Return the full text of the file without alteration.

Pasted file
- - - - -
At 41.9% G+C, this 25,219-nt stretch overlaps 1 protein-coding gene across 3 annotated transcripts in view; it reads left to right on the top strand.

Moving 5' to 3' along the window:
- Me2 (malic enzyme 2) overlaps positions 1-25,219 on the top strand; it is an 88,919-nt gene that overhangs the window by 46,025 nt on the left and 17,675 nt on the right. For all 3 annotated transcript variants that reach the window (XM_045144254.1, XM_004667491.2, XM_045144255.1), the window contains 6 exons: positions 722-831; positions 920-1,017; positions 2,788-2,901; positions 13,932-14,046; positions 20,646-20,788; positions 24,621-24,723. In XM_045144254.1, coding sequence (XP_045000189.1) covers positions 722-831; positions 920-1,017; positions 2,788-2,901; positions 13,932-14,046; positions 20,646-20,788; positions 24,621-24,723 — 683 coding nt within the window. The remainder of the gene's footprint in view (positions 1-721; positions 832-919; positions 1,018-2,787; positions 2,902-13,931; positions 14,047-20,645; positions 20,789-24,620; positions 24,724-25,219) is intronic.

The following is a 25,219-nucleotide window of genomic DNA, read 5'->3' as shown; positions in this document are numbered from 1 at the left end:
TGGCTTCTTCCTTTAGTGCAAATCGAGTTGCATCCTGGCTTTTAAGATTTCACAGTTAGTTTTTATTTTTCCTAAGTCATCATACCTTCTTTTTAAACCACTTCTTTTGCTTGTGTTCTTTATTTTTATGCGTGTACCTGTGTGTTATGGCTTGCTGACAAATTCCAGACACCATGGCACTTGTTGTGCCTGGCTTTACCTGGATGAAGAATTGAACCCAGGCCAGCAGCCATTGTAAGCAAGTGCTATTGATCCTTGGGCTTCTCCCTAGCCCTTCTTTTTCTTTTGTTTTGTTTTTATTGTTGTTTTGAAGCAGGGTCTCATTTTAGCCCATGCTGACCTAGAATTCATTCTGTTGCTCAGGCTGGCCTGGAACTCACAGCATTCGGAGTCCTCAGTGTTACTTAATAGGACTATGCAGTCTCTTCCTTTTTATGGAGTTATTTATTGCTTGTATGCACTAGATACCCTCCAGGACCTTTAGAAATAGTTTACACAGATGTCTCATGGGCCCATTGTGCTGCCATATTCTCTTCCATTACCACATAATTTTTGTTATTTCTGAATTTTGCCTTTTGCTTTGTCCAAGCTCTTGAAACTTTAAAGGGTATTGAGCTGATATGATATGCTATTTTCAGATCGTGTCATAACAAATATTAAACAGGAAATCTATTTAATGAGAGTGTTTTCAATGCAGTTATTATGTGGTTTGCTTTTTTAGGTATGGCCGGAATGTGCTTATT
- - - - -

At 41.9% G+C, this 25,219-nt stretch overlaps 1 protein-coding gene across 3 annotated transcripts in view; it reads left to right on the top strand.

Moving 5' to 3' along the window:
- Me2 (malic enzyme 2) overlaps positions 1-25,219 on the top strand; it is an 88,919-nt gene that overhangs the window by 46,025 nt on the left and 17,675 nt on the right. For all 3 annotated transcript variants that reach the window (XM_045144254.1, XM_004667491.2, XM_045144255.1), the window contains 6 exons: positions 722-831; positions 920-1,017; positions 2,788-2,901; positions 13,932-14,046; positions 20,646-20,788; positions 24,621-24,723. In XM_045144254.1, coding sequence (XP_045000189.1) covers positions 722-831; positions 920-1,017; positions 2,788-2,901; positions 13,932-14,046; positions 20,646-20,788; positions 24,621-24,723 — 683 coding nt within the window. The remainder of the gene's footprint in view (positions 1-721; positions 832-919; positions 1,018-2,787; positions 2,902-13,931; positions 14,047-20,645; positions 20,789-24,620; positions 24,724-25,219) is intronic.

The following is a 25,219-nucleotide window of genomic DNA, read 5'->3' as shown; positions in this document are numbered from 1 at the left end:
TGGCTTCTTCCTTTAGTGCAAATCGAGTTGCATCCTGGCTTTTAAGATTTCACAGTTAGTTTTTATTTTTCCTAAGTCATCATACCTTCTTTTTAAACCACTTCTTTTGCTTGTGTTCTTTATTTTTATGCGTGTACCTGTGTGTTATGGCTTGCTGACAAATTCCAGACACCATGGCACTTGTTGTGCCTGGCTTTACCTGGATGAAGAATTGAACCCAGGCCAGCAGCCATTGTAAGCAAGTGCTATTGATCCTTGGGCTTCTCCCTAGCCCTTCTTTTTCTTTTGTTTTGTTTTTATTGTTGTTTTGAAGCAGGGTCTCATTTTAGCCCATGCTGACCTAGAATTCATTCTGTTGCTCAGGCTGGCCTGGAACTCACAGCATTCGGAGTCCTCAGTGTTACTTAATAGGACTATGCAGTCTCTTCCTTTTTATGGAGTTATTTATTGCTTGTATGCACTAGATACCCTCCAGGACCTTTAGAAATAGTTTACACAGATGTCTCATGGGCCCATTGTGCTGCCATATTCTCTTCCATTACCACATAATTTTTGTTATTTCTGAATTTTGCCTTTTGCTTTGTCCAAGCTCTTGAAACTTTAAAGGGTATTGAGCTGATATGATATGCTATTTTCAGATCGTGTCATAACAAATATTAAACAGGAAATCTATTTAATGAGAGTGTTTTCAATGCAGTTATTATGTGGTTTGCTTTTTTAGGTATGGCCGGAATGTGCTTATT